Jet fuel costs have risen to approach 14-year highs in tandem with the rise in crude oil prices as a result of supply shortage concerns, hammering air carriers and passengers with substantial price hikes just as the industry was beginning to recover from the effects of the Covid-19 restrictions.
Following Russia’s invasion of Ukraine, oil prices have risen to their highest level since 2008. This is due to a supply glut that has lagged behind rebounding global demand, as well as a restriction on Russian oil imports by the United States.
Since Russian soldiers invaded Ukraine on February 24, the price of global crude oil benchmark Brent has risen by more than 26% to more than $120 a barrel, spurring a global scramble by importers to obtain alternatives to Russian crudes that are at risk of being sanctioned.
Singapore jet fuel prices JET-SIN have outperformed Brent since February 24, reaching $150 a barrel for the first time since July 2008. The competition for crude has driven up prices for refined products that will be affected if crude supplies tighten.
Jet fuel prices in both Europe and the United States have seen comparable increases, putting pressure on global carriers, which have already been hit hard by Covid-19 over the last two years, to pass on increasing expenses to passengers through fuel surcharges and fee increases.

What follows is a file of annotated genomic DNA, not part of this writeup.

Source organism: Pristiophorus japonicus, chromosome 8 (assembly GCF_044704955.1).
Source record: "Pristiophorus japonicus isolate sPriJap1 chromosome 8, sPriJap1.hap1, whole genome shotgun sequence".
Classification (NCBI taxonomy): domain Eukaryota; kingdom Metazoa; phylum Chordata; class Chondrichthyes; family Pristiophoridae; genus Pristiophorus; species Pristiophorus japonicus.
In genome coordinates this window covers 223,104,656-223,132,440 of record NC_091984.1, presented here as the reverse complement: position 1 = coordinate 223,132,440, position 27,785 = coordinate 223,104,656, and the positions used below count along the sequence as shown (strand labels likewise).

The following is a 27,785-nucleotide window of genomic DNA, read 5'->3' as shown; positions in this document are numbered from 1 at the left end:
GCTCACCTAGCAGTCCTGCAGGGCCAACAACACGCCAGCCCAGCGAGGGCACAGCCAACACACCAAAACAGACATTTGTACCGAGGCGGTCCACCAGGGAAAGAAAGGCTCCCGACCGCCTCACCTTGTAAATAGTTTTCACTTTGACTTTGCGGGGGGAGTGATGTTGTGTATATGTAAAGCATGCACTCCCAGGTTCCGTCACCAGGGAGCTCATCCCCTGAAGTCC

As a result, rate increases run the risk of undercutting a recovery in air travel that has gained steam as international border restrictions have been lifted.
“Going forward, traveling (by air) will become more expensive than it already is. Because of the inflation that has occurred across countries, most consumers have shallower pockets, less disposable income, and fewer options “According to a jet fuel broker headquartered in Singapore.
She predicted that more travelers would limit their travel plans to “essential” trips, and that restrictions associated to the pandemic – such as the requirement for positive Covid tests in many countries – would add to the uncertainty for those who were planning to go.
As oil prices rose in 2007/2008, fuel surcharges were a common element of travel, with Aer Lingus charging up to €100 on flights to San Francisco and Los Angeles at one point in the year.
According to the aviation statistics firm OAG, global airline capacity fell by 0.1 percent this week to 82 million seats, remaining 23 percent below the same week in the pre-pandemic year of 2019.
Compared to the previous week, total scheduled airline capacity in North East Asia decreased by 4.5 percent, the most significant decline of any area, while international capacity to and from the region remained 88 percent below the same week in 2019.
The domestic flight schedules in the United States were on course to surpass those of 2019 this spring, but increasing fuel and ticket prices now threaten to reverse that trend.
“Airlines will be driven to increase their credit limits once more, and suppliers will become less inclined to offer unsecured terms. It’s possible that we’ll see some more casualties following Covid now, just as the recovery was beginning to appear more promising “a top trade source in London confirmed the report.